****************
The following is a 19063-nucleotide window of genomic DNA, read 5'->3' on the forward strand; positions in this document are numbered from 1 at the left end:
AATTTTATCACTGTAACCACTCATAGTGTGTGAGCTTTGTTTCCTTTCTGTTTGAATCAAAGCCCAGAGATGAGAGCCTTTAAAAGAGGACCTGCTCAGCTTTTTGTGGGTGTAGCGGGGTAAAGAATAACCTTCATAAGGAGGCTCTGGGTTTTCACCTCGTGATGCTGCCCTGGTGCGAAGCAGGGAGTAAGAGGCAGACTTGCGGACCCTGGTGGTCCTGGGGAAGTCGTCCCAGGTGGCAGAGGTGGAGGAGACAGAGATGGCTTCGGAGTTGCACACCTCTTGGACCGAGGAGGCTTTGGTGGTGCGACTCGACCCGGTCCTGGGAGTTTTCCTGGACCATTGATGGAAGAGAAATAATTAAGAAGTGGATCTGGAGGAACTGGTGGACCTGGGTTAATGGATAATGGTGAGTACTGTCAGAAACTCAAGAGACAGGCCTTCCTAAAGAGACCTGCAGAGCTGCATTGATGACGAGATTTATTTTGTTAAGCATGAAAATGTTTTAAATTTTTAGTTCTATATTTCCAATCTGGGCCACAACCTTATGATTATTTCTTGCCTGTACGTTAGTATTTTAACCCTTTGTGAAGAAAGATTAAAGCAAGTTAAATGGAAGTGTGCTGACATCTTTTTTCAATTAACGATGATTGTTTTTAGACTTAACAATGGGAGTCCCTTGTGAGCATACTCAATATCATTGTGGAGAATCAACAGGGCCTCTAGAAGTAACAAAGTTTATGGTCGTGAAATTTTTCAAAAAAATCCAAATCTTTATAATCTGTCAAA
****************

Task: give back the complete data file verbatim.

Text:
The following is a 19063-nucleotide window of genomic DNA, read 5'->3' on the forward strand; positions in this document are numbered from 1 at the left end:
AATTTTATCACTGTAACCACTCATAGTGTGTGAGCTTTGTTTCCTTTCTGTTTGAATCAAAGCCCAGAGATGAGAGCCTTTAAAAGAGGACCTGCTCAGCTTTTTGTGGGTGTAGCGGGGTAAAGAATAACCTTCATAAGGAGGCTCTGGGTTTTCACCTCGTGATGCTGCCCTGGTGCGAAGCAGGGAGTAAGAGGCAGACTTGCGGACCCTGGTGGTCCTGGGGAAGTCGTCCCAGGTGGCAGAGGTGGAGGAGACAGAGATGGCTTCGGAGTTGCACACCTCTTGGACCGAGGAGGCTTTGGTGGTGCGACTCGACCCGGTCCTGGGAGTTTTCCTGGACCATTGATGGAAGAGAAATAATTAAGAAGTGGATCTGGAGGAACTGGTGGACCTGGGTTAATGGATAATGGTGAGTACTGTCAGAAACTCAAGAGACAGGCCTTCCTAAAGAGACCTGCAGAGCTGCATTGATGACGAGATTTATTTTGTTAAGCATGAAAATGTTTTAAATTTTTAGTTCTATATTTCCAATCTGGGCCACAACCTTATGATTATTTCTTGCCTGTACGTTAGTATTTTAACCCTTTGTGAAGAAAGATTAAAGCAAGTTAAATGGAAGTGTGCTGACATCTTTTTTCAATTAACGATGATTGTTTTTAGACTTAACAATGGGAGTCCCTTGTGAGCATACTCAATATCATTGTGGAGAATCAACAGGGCCTCTAGAAGTAACAAAGTTTATGGTCGTGAAATTTTTCAAAAAAATCCAAATCTTTATAATCTGTCAAA